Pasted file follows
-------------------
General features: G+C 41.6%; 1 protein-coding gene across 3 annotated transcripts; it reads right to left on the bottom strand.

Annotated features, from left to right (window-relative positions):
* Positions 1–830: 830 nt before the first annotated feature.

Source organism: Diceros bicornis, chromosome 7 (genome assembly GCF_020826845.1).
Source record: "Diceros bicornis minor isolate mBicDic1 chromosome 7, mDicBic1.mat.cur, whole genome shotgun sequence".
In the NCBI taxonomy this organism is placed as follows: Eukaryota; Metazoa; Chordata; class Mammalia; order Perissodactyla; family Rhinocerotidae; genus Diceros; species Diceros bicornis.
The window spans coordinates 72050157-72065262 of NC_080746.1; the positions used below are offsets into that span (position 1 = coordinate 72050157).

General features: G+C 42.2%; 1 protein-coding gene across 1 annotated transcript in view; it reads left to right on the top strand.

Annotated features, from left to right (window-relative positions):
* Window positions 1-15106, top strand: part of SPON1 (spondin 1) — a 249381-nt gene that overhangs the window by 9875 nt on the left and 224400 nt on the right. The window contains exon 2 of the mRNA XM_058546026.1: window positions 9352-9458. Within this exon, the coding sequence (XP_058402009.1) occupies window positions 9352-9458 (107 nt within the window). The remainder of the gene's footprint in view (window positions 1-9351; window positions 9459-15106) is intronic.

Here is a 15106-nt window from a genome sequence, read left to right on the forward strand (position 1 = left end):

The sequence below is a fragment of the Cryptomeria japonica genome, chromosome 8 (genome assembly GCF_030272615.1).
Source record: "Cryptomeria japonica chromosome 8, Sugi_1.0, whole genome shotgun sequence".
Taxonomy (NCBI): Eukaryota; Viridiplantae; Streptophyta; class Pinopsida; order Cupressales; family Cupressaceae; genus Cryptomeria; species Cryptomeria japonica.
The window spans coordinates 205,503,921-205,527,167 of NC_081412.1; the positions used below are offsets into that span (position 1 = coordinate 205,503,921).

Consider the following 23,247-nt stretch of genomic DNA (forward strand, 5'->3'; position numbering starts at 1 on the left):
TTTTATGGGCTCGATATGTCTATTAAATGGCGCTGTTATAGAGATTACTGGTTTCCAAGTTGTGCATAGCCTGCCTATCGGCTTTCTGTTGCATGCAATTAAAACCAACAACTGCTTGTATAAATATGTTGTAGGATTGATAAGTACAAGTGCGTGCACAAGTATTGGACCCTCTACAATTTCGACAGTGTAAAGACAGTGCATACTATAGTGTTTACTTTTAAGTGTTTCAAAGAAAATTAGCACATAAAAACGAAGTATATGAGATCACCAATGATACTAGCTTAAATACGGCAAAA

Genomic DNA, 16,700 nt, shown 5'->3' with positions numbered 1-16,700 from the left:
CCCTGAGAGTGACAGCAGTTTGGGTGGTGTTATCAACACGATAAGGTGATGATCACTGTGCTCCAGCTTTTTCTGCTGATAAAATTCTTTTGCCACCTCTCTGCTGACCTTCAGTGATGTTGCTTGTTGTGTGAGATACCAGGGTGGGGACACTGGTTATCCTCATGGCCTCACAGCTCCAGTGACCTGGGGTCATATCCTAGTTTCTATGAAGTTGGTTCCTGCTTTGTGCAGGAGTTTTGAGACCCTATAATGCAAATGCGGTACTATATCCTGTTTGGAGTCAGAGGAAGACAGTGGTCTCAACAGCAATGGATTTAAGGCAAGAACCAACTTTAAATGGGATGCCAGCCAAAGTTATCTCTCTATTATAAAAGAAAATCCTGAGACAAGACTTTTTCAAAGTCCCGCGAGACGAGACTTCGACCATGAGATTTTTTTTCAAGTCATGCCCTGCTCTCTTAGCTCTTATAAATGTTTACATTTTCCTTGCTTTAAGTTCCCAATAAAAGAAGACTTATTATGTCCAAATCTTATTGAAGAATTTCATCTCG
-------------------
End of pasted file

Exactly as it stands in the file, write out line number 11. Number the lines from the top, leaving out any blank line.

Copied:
Here is a 15106-nt window from a genome sequence, read left to right on the forward strand (position 1 = left end):